REVIEWER/ABSTRACT

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Cord Toxins Produced By Fusarium Species In Leaf Scorch Decline Affected Coconut Palms (Cocos Nucifera L.): Quantitative Analysis Of Fusaric Acid, Zearalenone And T-2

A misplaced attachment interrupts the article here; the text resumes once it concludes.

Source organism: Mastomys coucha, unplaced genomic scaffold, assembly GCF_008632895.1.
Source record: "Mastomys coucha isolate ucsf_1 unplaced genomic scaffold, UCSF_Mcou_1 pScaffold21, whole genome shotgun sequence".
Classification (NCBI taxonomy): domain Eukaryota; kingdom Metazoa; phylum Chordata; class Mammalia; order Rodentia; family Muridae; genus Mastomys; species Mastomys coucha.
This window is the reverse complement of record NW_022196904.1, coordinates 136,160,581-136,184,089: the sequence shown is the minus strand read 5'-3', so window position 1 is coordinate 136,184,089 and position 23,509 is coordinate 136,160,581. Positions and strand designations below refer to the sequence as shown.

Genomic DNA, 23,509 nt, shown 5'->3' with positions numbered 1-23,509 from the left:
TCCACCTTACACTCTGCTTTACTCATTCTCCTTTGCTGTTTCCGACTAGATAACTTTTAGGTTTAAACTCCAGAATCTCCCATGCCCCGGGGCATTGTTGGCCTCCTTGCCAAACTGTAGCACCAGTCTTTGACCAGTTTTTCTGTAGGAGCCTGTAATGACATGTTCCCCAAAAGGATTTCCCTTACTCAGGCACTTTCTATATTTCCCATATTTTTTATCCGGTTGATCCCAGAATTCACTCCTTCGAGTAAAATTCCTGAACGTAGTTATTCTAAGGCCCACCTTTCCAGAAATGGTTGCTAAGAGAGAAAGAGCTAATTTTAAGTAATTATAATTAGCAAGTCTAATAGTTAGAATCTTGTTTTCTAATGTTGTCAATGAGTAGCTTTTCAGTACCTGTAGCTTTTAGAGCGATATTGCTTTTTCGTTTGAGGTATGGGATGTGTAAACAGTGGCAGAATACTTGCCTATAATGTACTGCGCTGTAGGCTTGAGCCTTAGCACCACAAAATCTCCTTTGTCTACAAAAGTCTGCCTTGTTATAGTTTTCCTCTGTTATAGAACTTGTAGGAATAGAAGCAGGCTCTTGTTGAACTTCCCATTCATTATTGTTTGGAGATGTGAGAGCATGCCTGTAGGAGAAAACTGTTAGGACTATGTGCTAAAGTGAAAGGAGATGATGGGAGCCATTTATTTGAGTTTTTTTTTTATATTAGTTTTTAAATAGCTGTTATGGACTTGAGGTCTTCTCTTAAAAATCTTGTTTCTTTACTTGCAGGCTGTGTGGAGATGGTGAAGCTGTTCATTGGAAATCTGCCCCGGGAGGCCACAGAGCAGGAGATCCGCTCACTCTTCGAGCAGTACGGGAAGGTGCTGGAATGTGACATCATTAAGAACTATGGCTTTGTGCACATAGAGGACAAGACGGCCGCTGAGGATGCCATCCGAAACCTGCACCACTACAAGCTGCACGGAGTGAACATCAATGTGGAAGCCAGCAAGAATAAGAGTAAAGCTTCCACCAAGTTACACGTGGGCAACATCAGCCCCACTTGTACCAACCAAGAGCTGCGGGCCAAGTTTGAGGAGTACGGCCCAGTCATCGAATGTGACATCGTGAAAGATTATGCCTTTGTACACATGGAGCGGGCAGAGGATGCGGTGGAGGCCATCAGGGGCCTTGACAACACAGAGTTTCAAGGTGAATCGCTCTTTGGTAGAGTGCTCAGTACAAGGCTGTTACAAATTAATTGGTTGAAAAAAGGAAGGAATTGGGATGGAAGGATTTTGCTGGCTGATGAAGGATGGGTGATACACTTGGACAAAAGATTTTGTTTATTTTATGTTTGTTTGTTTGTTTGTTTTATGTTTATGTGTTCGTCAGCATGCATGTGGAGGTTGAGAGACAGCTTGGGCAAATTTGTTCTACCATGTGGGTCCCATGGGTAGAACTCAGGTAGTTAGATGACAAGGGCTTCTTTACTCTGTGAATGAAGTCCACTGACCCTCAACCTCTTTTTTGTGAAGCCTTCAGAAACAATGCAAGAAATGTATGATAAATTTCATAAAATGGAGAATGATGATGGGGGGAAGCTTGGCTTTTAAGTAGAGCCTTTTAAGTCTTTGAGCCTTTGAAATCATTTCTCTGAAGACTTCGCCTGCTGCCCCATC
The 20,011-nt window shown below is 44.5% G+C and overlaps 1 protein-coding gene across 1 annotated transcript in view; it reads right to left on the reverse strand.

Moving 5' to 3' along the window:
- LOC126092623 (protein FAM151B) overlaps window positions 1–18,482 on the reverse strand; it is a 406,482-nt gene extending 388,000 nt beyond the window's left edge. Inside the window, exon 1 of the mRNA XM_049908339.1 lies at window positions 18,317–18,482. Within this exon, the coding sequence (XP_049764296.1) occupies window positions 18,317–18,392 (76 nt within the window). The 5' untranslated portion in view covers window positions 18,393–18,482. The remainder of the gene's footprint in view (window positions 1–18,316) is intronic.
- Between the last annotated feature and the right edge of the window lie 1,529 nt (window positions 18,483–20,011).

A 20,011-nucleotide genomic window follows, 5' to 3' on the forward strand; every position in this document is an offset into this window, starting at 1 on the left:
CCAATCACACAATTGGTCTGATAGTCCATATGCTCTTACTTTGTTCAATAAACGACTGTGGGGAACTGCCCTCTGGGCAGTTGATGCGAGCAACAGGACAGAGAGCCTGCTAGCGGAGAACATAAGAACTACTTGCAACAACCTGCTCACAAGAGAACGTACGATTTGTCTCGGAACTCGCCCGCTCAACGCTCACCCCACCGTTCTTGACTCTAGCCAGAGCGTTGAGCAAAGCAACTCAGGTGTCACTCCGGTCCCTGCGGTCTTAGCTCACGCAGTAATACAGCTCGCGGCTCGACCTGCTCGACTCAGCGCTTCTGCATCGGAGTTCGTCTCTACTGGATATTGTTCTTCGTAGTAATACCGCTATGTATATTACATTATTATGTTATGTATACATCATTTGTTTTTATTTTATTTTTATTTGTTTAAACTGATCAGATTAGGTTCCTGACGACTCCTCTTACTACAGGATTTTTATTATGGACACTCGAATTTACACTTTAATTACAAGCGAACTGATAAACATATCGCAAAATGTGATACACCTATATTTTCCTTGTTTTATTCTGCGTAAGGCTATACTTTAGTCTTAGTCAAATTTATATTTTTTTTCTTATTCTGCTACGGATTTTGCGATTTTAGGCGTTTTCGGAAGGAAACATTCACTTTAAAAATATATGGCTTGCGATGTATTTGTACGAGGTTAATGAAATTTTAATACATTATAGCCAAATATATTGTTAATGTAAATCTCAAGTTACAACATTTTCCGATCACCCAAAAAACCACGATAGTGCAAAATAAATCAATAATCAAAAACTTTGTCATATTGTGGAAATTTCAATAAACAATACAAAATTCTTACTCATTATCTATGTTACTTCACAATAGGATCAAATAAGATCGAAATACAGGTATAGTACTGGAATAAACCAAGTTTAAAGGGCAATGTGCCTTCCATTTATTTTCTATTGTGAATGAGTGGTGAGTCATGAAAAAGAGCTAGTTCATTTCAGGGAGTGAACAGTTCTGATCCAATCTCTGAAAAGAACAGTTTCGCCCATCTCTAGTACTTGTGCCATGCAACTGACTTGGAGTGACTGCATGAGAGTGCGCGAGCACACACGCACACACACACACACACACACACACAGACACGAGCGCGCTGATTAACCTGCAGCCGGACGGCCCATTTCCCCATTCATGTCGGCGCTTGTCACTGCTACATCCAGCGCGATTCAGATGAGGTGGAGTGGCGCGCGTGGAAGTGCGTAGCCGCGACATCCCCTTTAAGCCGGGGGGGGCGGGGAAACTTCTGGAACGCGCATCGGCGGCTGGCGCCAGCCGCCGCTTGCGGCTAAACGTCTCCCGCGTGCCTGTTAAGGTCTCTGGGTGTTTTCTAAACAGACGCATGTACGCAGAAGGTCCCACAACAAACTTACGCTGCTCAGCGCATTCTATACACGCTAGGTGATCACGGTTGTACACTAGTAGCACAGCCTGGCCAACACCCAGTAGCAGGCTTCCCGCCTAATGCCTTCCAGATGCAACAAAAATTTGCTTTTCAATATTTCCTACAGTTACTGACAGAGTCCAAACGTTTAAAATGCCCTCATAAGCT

Leaf Scorch Decline (LSD) is a disorder of coconut (Cocos nucifera L.) prevalent in Sri Lanka, for which the etiology is yet unknown and hence a study was conducted to identify the toxins produced by Fusarium spp. associated with LSD-affected palms. Root, stem and leaf tissues of LSD-affected and healthy palms were used to analyze the toxin content. Gas Chromatographic (GC) analysis carried out for Fusaric acid (FA), Zearalenone (ZEA) and T-2 (a Trichothecene) revealed the presence of FA in stem or leaves of many affected palms, but not in any of the roots. Total FA in stem and leaves was significantly higher (p>0.01) in affected palms than in healthy palms. Healthy palms were free of FA. Although ZEA and T-2 were present in both healthy and affected palms, the only significant difference between the two groups was ZEA in stem tissues. A strong association between FA and the presence of ZEA suggest they influence the production of LSD symptoms. The similarity of symptoms of Fusarium wilt diseases in other plants and LSD are discussed.


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